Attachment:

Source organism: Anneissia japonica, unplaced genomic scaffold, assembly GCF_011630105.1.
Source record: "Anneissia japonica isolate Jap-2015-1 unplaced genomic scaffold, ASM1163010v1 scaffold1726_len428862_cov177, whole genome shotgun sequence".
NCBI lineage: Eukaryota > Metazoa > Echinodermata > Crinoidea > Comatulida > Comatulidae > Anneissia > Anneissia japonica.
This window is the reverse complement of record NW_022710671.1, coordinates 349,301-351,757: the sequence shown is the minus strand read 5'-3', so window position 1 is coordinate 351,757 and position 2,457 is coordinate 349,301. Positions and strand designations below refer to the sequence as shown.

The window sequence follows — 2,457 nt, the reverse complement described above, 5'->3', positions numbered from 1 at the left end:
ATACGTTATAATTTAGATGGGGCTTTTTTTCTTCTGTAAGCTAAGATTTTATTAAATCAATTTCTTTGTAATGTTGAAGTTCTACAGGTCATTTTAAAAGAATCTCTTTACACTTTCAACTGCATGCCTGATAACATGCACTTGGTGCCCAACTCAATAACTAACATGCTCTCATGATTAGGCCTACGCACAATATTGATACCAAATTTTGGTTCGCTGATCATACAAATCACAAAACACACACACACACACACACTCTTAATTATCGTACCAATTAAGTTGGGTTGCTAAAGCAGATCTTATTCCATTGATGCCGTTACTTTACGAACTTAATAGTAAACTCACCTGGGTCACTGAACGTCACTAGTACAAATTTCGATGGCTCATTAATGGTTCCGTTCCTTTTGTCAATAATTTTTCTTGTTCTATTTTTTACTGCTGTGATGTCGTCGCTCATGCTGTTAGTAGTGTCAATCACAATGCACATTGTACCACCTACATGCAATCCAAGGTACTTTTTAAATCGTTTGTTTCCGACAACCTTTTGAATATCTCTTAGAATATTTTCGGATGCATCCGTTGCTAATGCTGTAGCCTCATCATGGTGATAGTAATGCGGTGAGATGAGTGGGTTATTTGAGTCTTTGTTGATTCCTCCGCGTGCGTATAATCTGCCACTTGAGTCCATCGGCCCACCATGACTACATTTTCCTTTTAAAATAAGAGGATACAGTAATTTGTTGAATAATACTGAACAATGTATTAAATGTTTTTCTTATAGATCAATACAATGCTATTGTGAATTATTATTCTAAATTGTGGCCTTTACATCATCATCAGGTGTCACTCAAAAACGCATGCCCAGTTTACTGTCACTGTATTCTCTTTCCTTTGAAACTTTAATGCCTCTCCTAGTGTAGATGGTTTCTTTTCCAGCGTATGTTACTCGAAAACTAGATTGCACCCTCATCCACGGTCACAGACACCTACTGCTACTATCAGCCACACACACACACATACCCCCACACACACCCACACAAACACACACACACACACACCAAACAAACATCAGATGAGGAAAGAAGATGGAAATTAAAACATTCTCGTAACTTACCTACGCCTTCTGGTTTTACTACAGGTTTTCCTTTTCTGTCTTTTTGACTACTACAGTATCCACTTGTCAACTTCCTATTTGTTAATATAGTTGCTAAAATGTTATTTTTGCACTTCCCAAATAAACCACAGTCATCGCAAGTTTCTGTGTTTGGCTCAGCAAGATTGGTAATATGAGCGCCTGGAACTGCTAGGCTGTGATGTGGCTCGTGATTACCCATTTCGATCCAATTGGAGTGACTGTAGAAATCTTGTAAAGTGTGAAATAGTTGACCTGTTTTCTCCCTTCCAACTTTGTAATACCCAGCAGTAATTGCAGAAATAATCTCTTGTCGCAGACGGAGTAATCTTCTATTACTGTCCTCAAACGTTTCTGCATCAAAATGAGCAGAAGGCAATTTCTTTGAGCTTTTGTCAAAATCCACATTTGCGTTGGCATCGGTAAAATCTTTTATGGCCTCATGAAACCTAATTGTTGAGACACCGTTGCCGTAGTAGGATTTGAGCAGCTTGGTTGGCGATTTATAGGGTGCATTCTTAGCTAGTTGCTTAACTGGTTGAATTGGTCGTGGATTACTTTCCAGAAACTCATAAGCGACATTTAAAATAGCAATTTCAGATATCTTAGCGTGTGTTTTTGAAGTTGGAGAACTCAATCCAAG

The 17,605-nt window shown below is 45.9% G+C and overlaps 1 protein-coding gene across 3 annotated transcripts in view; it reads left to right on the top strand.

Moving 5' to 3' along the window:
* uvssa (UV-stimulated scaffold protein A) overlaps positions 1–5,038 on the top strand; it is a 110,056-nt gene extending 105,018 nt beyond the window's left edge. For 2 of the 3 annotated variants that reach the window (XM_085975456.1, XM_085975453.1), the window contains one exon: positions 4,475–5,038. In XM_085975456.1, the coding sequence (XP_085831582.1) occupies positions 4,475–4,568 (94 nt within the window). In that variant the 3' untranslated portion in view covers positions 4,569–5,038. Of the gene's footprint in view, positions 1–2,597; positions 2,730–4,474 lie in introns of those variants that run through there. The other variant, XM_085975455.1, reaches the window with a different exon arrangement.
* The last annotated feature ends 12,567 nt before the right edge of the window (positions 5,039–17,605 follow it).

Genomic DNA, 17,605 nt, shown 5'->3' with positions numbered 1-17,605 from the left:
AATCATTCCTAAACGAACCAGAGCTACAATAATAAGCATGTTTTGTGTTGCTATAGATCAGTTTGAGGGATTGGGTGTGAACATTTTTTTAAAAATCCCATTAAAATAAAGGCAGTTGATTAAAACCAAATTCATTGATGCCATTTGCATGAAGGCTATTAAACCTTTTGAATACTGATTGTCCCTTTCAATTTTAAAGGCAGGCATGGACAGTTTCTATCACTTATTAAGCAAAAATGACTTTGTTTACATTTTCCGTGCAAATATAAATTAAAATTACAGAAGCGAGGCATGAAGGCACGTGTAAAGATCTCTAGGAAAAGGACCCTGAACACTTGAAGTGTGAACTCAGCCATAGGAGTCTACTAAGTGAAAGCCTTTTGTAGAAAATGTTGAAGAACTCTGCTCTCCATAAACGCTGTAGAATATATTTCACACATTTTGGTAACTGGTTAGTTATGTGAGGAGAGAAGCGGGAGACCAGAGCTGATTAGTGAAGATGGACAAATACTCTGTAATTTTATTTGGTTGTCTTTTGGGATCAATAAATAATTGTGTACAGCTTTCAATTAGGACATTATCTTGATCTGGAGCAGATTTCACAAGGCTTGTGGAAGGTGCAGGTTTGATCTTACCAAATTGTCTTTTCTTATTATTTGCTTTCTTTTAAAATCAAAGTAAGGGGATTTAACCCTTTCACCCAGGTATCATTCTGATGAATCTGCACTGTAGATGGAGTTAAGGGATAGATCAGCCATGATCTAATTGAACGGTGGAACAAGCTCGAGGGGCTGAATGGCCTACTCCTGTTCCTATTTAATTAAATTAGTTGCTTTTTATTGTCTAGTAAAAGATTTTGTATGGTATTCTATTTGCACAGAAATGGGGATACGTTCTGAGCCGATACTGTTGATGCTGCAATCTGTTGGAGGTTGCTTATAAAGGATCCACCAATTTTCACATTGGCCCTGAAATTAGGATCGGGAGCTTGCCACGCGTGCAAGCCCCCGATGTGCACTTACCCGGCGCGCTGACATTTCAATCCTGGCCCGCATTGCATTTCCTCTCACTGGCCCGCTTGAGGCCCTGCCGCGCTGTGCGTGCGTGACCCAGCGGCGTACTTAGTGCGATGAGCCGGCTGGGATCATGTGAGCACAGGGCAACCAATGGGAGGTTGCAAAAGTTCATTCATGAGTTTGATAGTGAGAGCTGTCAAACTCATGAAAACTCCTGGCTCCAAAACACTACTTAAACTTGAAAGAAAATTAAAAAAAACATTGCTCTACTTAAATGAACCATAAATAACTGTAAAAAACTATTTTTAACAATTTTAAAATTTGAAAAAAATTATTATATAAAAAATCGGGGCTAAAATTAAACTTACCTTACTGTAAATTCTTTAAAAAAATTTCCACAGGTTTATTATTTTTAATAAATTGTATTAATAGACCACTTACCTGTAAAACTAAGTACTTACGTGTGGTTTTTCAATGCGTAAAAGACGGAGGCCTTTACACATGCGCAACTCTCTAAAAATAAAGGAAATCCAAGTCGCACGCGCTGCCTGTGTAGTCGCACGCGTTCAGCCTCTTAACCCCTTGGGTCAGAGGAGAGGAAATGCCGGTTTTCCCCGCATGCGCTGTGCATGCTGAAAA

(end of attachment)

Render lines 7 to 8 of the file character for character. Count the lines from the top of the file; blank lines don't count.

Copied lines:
The 17,605-nt window shown below is 45.9% G+C and overlaps 1 protein-coding gene across 3 annotated transcripts in view; it reads left to right on the top strand.

Moving 5' to 3' along the window: